Managed space operators lead green revolution

Copyright: David Lawson

First published: Property Week March 2008

After years of denial, the property industry has gone crackers about sustainable development. The sheer number of conferences, seminars, newsletters, codes and puffy declarations about green credentials is mind-numbing.  Yet the same old doubt bubbles beneath the surface: who will pay for all those world-saving extras? Not tenants. There is still negligible evidence that green buildings rate premium rents.

  Managed space operators have no such qualms. All-in fees mean they foot bills for energy and tougher waste disposal rules, so they should be leading the charge into a sustainable future. Some big names are certainly in the front line but smaller ones could be in for a shock unless they catch up. Poorly rated centres face lower rents and falling values as a two-tier market emerges, particularly as Energy Performance Certificates come in, says Tom Stokes, who will spend the next year banging this drum as new chair of the Business Centre Association.

  ‘It is in our interest to go green,’ says David Alberto, MD of Avanta. ‘Utility bills have soared from £1.25/sq ft to £2.50/ sq ft since the Nineties and we will bear the brunt of the carbon taxes undoubtedly in the pipeline.’ He called in the Carbon Trust to produce action plans 18 months ago but is also looking beyond energy saving. Tenants are already demanding evidence of waste management, so all Avanta centres recycle plastic and paper, he says.

  Stokes is also working with the Trust in his day job as MD of Evans Easyspace, and new developments are being built to top BREEAM standards. But he sees a wider role than just cost saving. Top tenants are demanding greener buildings but the industry has a responsibility to also give a lead to smaller businesses which don’t yet know how to fully embrace green issues, he says. This should be seen as an additional service, with advice on key issues such as carbon footprint reduction, recycling and green transport.

 Yet it is likely to be pound signs rather than good intentions that interest operators caught between soaring utility bills and tenants reluctant to fork out higher fees. MWB Business Exchange chief executive John Spencer has shown that dilemma can be easily resolved.  He has saved £100,000 - around 5% of costs - in the first year of a campaign to ‘green’ the firm’s portfolio. And that has relied heavily on simple techniques such as persuading tenants and cleaners to turn off unused lights. This will be less necessary in new and refurbished centres which will have motion detectors, high efficiency heating and ventilation and designs which maximise daylighting.  Fit out consultant Works Space is extending the green message beyond cash saving to ensure sustainable sourcing of materials.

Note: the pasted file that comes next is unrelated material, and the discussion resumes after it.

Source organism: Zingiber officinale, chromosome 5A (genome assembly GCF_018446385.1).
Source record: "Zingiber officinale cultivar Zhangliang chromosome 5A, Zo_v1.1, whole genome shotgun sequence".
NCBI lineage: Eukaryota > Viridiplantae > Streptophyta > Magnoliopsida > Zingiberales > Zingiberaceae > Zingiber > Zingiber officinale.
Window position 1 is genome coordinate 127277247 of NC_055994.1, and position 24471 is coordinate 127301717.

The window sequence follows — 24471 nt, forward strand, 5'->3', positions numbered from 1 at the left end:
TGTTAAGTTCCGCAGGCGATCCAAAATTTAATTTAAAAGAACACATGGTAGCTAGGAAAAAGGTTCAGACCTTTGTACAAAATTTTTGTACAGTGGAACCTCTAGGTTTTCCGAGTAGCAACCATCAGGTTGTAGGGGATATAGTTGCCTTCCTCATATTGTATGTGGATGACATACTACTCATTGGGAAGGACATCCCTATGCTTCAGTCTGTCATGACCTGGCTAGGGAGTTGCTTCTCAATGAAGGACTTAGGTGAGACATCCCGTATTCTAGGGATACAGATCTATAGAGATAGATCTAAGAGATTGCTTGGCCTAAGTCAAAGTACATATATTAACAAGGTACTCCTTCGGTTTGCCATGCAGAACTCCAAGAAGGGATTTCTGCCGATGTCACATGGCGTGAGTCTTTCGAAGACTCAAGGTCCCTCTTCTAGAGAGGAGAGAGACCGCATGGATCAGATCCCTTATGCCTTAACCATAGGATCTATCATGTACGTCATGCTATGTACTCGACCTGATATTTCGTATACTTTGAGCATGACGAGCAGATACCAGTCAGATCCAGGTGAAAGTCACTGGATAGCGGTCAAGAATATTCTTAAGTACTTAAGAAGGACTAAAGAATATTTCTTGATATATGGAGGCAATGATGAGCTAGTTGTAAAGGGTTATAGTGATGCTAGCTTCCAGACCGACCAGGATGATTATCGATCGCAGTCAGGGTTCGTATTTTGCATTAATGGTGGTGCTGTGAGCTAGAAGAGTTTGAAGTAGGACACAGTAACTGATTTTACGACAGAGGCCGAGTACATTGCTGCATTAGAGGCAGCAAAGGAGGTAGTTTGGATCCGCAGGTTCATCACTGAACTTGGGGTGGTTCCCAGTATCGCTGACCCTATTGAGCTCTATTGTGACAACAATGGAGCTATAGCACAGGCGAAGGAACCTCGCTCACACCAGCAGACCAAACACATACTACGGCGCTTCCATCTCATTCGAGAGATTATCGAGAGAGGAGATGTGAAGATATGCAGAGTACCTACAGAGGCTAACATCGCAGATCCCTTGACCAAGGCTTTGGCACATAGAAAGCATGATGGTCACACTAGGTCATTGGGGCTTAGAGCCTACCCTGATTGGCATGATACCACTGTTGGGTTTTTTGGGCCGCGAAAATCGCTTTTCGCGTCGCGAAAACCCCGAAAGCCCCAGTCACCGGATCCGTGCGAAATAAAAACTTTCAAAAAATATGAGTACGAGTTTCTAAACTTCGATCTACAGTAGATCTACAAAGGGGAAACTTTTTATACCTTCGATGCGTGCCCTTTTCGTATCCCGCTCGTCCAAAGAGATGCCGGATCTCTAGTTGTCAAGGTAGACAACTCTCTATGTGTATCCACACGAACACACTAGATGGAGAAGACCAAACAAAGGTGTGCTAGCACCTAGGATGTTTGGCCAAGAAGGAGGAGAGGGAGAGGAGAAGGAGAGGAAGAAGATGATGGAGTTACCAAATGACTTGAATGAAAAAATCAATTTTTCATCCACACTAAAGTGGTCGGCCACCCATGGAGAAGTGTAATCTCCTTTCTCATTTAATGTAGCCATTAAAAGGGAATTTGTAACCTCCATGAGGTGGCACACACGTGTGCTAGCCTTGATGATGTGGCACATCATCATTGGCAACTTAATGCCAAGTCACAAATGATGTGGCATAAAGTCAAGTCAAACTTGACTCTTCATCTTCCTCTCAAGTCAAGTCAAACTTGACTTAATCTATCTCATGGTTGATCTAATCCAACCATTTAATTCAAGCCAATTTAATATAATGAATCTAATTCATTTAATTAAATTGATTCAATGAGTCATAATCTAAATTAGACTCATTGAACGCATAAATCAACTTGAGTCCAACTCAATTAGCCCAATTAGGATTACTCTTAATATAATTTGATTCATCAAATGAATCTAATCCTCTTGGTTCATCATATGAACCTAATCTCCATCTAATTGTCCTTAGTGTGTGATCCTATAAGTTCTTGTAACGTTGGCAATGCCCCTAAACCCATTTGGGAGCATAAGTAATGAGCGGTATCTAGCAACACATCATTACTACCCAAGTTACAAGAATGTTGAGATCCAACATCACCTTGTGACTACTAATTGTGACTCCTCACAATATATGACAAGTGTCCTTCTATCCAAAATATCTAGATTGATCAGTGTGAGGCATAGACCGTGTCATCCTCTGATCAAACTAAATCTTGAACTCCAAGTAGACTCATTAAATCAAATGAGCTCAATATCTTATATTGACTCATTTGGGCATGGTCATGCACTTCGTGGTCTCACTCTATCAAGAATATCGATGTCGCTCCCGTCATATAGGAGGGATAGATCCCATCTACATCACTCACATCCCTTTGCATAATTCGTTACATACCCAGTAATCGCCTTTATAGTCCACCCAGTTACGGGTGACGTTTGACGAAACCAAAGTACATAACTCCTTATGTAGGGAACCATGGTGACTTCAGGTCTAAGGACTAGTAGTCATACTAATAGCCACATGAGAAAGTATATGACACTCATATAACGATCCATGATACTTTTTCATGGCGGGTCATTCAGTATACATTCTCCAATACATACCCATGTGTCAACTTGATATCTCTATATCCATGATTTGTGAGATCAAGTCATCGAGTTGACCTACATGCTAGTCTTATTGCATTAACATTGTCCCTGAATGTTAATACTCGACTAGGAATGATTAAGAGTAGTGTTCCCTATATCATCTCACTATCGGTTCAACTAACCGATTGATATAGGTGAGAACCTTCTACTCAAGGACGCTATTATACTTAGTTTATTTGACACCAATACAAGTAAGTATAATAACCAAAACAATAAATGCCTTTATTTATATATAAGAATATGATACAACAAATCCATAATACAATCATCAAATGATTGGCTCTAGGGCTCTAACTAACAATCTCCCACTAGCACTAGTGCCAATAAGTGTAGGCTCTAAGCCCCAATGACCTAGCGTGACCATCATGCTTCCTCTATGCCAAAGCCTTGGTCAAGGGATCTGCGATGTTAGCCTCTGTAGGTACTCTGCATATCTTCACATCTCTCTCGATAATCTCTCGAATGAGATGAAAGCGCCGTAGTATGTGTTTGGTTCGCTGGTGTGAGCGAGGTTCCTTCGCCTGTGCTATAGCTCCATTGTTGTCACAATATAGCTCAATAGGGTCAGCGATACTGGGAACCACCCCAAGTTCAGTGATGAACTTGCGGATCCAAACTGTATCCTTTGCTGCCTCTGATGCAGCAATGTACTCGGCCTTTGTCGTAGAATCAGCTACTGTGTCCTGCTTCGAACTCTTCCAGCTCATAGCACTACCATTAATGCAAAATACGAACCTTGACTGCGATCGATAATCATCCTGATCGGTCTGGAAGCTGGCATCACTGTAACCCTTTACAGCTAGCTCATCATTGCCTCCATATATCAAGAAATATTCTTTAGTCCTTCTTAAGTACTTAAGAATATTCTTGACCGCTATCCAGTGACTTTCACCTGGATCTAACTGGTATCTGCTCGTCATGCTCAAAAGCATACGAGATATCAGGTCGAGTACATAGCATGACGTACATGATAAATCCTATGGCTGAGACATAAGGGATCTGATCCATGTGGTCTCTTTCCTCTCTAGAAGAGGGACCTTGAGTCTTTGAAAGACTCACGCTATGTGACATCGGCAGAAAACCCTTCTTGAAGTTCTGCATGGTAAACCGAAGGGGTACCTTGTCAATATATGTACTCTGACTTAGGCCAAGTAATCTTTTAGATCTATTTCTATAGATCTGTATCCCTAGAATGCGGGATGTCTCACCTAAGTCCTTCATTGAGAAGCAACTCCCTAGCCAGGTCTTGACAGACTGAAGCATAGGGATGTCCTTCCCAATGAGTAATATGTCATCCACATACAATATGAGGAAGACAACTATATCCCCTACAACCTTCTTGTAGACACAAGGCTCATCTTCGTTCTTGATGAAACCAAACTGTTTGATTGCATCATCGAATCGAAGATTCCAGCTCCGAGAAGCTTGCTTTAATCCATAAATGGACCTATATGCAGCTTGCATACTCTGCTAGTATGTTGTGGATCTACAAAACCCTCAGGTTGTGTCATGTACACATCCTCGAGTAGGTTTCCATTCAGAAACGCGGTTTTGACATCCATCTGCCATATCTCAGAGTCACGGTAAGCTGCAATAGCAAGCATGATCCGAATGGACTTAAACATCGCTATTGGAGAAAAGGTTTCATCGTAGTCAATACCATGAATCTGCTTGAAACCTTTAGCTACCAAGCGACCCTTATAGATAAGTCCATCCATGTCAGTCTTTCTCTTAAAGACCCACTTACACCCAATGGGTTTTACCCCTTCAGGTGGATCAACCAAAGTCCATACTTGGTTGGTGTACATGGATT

Teleconferencing is being promoted as a green alternative to live meetings but there seems an unquenchable need for face-to-face connections. Business centres are managing to tap into both trends. Corporate meetings rose 27% last year, the biggest rise since 1999, says the Meetings Industry Association. Planners predict a 73% increase in the number of events in the coming 12 months. The FutureWatch Survey found that although nearly 40% of respondents expect webcasts to reduce attendance, a third believe the total number of participants (live and virtual) will rise.

  Web conferences and ‘live’ meetings satisfy different needs, says James Parris, manager of The Oriel, a Harvard Offices centre in Slough. The internet is a cheap way of sharing information among people spread over long distances.  ‘But it cannot replace a face to face meeting for networking and building relationships, developing trust or team spirit and even brainstorming new ideas,’ he says.

  Centres like the Oriel are developing a key role as ‘live’ hubs, with facilities ranging from large board meetings and seminars to small, informal sessions. But some operators are finding they can satisfy both needs. Regus has teamed with Cisco to create a network of big-screen teleconferencing suites to complement its meeting rooms.


The Green is an apt name for a 50,000 sq ft development of flexible office space for up to 62 businesses near Lancaster by Time & Tide Commercial.  Units from 350 to more than 4,000 sq ft will be supported by a range of ecological measures including ground source heat pumps, passive ventilation, a grey water system, provision for solar power and a living sedum garden roof.  Architects AFL (Manchester) placed the building to maximise natural heat and light and used sustainable materials. It will also be part of a live-work community involving 300 homes and 10,000 sq ft of commercial space. Time & Tide believes the innovative, mixed-use nature of the development will help tenants attract and retain staff, increase productivity and regenerate the area.